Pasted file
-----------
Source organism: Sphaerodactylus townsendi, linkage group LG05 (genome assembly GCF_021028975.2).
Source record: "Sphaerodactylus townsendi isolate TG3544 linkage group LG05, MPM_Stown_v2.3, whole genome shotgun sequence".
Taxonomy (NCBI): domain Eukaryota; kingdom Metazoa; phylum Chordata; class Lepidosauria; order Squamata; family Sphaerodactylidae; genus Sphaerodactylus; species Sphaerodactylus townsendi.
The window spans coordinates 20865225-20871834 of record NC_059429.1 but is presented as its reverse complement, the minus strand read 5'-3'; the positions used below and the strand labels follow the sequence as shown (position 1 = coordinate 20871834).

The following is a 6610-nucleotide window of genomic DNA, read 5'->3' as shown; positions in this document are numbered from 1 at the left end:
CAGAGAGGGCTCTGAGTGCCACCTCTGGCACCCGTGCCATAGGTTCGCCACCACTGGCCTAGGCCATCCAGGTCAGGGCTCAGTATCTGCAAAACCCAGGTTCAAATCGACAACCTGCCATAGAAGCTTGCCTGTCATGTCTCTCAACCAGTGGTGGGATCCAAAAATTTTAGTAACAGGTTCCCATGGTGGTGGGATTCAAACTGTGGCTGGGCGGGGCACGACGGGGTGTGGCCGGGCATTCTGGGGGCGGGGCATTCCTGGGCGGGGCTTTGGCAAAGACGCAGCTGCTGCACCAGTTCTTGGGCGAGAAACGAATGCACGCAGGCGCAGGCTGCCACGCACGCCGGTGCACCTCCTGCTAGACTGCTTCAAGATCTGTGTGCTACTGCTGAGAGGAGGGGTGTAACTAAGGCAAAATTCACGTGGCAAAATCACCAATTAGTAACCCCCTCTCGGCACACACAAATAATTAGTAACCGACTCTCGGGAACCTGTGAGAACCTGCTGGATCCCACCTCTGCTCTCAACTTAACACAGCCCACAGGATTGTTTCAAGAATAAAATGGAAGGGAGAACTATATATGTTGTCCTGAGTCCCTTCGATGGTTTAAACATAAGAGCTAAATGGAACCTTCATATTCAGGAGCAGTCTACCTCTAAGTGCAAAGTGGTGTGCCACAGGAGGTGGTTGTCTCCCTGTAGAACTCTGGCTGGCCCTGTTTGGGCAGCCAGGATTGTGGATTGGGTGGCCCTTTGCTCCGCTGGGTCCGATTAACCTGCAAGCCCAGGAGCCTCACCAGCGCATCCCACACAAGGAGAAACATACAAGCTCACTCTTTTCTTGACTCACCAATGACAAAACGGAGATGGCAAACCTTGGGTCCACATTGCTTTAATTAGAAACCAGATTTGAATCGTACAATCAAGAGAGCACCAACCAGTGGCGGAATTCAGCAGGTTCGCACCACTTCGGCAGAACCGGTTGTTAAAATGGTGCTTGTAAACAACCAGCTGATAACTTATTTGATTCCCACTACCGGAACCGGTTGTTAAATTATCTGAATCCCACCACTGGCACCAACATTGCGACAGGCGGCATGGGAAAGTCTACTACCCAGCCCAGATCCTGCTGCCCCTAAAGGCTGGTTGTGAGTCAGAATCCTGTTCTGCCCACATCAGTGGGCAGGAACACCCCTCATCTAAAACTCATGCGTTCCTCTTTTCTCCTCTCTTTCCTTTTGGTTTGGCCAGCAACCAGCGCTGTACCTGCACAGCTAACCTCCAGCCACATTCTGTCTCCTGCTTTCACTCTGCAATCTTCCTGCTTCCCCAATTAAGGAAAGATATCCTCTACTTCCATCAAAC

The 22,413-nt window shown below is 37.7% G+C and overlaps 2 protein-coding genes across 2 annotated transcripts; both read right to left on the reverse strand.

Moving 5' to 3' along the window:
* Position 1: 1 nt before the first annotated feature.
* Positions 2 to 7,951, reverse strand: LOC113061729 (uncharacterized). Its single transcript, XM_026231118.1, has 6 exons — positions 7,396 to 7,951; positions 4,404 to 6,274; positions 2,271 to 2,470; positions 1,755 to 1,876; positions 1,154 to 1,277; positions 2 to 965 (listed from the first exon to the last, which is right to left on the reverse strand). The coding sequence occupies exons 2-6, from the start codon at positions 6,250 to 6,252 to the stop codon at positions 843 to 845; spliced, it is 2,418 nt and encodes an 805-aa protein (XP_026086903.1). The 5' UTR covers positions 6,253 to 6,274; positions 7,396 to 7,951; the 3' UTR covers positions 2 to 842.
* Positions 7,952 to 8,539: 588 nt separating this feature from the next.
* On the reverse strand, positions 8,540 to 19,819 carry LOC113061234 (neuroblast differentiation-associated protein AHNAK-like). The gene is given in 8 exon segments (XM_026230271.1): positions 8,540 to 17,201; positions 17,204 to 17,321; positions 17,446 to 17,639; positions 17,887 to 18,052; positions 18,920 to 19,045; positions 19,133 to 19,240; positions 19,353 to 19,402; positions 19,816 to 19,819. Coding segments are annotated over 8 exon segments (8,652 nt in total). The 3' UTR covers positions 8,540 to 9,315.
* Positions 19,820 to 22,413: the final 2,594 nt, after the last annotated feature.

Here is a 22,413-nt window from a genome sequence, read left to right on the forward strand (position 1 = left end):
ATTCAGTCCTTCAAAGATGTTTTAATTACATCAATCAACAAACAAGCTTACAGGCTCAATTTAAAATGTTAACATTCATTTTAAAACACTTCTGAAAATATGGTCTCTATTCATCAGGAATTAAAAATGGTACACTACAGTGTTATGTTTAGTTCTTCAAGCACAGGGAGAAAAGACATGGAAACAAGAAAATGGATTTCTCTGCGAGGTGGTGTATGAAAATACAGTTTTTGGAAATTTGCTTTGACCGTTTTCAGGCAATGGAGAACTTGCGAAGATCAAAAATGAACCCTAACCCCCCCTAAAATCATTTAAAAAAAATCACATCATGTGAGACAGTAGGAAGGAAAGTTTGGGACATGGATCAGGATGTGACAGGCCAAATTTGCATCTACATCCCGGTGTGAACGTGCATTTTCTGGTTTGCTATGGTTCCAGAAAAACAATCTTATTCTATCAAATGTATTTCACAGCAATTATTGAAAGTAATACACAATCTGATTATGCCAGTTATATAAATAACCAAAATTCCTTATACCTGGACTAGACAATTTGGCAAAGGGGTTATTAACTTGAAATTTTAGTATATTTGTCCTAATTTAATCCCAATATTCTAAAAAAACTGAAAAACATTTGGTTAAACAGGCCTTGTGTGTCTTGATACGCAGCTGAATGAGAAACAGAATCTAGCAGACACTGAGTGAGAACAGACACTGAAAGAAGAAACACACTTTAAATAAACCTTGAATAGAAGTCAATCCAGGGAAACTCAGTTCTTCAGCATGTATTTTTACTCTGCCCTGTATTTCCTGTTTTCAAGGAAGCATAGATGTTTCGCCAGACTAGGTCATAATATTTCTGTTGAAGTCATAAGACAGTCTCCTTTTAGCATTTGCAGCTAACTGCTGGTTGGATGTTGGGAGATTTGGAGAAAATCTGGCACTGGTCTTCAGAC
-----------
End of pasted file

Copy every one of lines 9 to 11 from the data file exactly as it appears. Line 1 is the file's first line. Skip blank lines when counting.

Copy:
* Position 1: 1 nt before the first annotated feature.
* Positions 2 to 7,951, reverse strand: LOC113061729 (uncharacterized). Its single transcript, XM_026231118.1, has 6 exons — positions 7,396 to 7,951; positions 4,404 to 6,274; positions 2,271 to 2,470; positions 1,755 to 1,876; positions 1,154 to 1,277; positions 2 to 965 (listed from the first exon to the last, which is right to left on the reverse strand). The coding sequence occupies exons 2-6, from the start codon at positions 6,250 to 6,252 to the stop codon at positions 843 to 845; spliced, it is 2,418 nt and encodes an 805-aa protein (XP_026086903.1). The 5' UTR covers positions 6,253 to 6,274; positions 7,396 to 7,951; the 3' UTR covers positions 2 to 842.
* Positions 7,952 to 8,539: 588 nt separating this feature from the next.